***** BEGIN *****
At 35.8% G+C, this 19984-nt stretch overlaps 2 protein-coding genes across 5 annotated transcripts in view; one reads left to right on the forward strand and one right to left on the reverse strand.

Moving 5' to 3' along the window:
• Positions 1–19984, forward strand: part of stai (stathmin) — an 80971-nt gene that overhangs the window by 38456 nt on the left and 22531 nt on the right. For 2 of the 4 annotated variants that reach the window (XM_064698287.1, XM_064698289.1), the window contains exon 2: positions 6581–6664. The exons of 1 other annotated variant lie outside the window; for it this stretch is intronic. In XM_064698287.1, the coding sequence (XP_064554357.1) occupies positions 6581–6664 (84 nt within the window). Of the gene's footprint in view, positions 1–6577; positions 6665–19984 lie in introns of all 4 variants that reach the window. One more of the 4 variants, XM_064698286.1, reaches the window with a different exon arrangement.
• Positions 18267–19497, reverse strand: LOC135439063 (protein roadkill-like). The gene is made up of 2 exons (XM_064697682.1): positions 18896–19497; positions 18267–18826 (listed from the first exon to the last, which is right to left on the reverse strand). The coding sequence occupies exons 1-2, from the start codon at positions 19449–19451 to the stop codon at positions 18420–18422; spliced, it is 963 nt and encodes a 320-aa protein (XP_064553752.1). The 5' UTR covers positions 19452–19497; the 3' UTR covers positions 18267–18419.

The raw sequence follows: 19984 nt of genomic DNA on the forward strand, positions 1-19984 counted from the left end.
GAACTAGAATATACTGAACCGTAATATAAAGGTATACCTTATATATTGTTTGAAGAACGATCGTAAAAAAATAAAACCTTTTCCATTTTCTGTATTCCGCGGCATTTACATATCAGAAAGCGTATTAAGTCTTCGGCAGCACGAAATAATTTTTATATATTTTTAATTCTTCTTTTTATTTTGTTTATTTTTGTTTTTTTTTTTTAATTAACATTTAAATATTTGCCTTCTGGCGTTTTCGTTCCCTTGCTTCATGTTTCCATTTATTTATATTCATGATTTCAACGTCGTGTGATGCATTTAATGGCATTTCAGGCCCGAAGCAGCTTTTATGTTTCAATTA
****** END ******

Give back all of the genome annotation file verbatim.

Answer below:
At 35.8% G+C, this 19984-nt stretch overlaps 2 protein-coding genes across 5 annotated transcripts in view; one reads left to right on the forward strand and one right to left on the reverse strand.

Moving 5' to 3' along the window:
• Positions 1–19984, forward strand: part of stai (stathmin) — an 80971-nt gene that overhangs the window by 38456 nt on the left and 22531 nt on the right. For 2 of the 4 annotated variants that reach the window (XM_064698287.1, XM_064698289.1), the window contains exon 2: positions 6581–6664. The exons of 1 other annotated variant lie outside the window; for it this stretch is intronic. In XM_064698287.1, the coding sequence (XP_064554357.1) occupies positions 6581–6664 (84 nt within the window). Of the gene's footprint in view, positions 1–6577; positions 6665–19984 lie in introns of all 4 variants that reach the window. One more of the 4 variants, XM_064698286.1, reaches the window with a different exon arrangement.
• Positions 18267–19497, reverse strand: LOC135439063 (protein roadkill-like). The gene is made up of 2 exons (XM_064697682.1): positions 18896–19497; positions 18267–18826 (listed from the first exon to the last, which is right to left on the reverse strand). The coding sequence occupies exons 1-2, from the start codon at positions 19449–19451 to the stop codon at positions 18420–18422; spliced, it is 963 nt and encodes a 320-aa protein (XP_064553752.1). The 5' UTR covers positions 19452–19497; the 3' UTR covers positions 18267–18419.

The raw sequence follows: 19984 nt of genomic DNA on the forward strand, positions 1-19984 counted from the left end.
GAACTAGAATATACTGAACCGTAATATAAAGGTATACCTTATATATTGTTTGAAGAACGATCGTAAAAAAATAAAACCTTTTCCATTTTCTGTATTCCGCGGCATTTACATATCAGAAAGCGTATTAAGTCTTCGGCAGCACGAAATAATTTTTATATATTTTTAATTCTTCTTTTTATTTTGTTTATTTTTGTTTTTTTTTTTTAATTAACATTTAAATATTTGCCTTCTGGCGTTTTCGTTCCCTTGCTTCATGTTTCCATTTATTTATATTCATGATTTCAACGTCGTGTGATGCATTTAATGGCATTTCAGGCCCGAAGCAGCTTTTATGTTTCAATTA